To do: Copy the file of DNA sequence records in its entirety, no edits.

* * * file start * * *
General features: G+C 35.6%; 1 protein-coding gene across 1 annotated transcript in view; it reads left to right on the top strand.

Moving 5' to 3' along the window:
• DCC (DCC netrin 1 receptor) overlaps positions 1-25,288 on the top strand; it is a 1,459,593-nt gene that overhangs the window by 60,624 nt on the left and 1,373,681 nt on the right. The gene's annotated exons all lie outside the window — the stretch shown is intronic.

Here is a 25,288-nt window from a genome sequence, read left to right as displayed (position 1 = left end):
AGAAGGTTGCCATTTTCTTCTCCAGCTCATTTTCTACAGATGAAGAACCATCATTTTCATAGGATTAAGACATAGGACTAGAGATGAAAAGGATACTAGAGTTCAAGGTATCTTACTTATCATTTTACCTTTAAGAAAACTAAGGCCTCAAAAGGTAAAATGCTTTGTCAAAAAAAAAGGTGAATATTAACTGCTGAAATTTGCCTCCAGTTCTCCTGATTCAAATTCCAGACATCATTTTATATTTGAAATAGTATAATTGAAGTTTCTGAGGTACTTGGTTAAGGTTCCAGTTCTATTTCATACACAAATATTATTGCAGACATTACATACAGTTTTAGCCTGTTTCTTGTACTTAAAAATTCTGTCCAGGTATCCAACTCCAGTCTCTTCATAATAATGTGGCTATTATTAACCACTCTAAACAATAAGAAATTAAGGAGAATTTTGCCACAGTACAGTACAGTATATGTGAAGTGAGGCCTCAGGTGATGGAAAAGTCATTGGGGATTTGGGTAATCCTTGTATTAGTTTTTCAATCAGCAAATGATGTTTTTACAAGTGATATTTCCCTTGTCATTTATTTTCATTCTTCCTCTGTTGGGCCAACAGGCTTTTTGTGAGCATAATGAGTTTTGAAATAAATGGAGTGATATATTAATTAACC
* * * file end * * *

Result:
General features: G+C 35.6%; 1 protein-coding gene across 1 annotated transcript in view; it reads left to right on the top strand.

Moving 5' to 3' along the window:
• DCC (DCC netrin 1 receptor) overlaps positions 1-25,288 on the top strand; it is a 1,459,593-nt gene that overhangs the window by 60,624 nt on the left and 1,373,681 nt on the right. The gene's annotated exons all lie outside the window — the stretch shown is intronic.

Here is a 25,288-nt window from a genome sequence, read left to right as displayed (position 1 = left end):
AGAAGGTTGCCATTTTCTTCTCCAGCTCATTTTCTACAGATGAAGAACCATCATTTTCATAGGATTAAGACATAGGACTAGAGATGAAAAGGATACTAGAGTTCAAGGTATCTTACTTATCATTTTACCTTTAAGAAAACTAAGGCCTCAAAAGGTAAAATGCTTTGTCAAAAAAAAAGGTGAATATTAACTGCTGAAATTTGCCTCCAGTTCTCCTGATTCAAATTCCAGACATCATTTTATATTTGAAATAGTATAATTGAAGTTTCTGAGGTACTTGGTTAAGGTTCCAGTTCTATTTCATACACAAATATTATTGCAGACATTACATACAGTTTTAGCCTGTTTCTTGTACTTAAAAATTCTGTCCAGGTATCCAACTCCAGTCTCTTCATAATAATGTGGCTATTATTAACCACTCTAAACAATAAGAAATTAAGGAGAATTTTGCCACAGTACAGTACAGTATATGTGAAGTGAGGCCTCAGGTGATGGAAAAGTCATTGGGGATTTGGGTAATCCTTGTATTAGTTTTTCAATCAGCAAATGATGTTTTTACAAGTGATATTTCCCTTGTCATTTATTTTCATTCTTCCTCTGTTGGGCCAACAGGCTTTTTGTGAGCATAATGAGTTTTGAAATAAATGGAGTGATATATTAATTAACC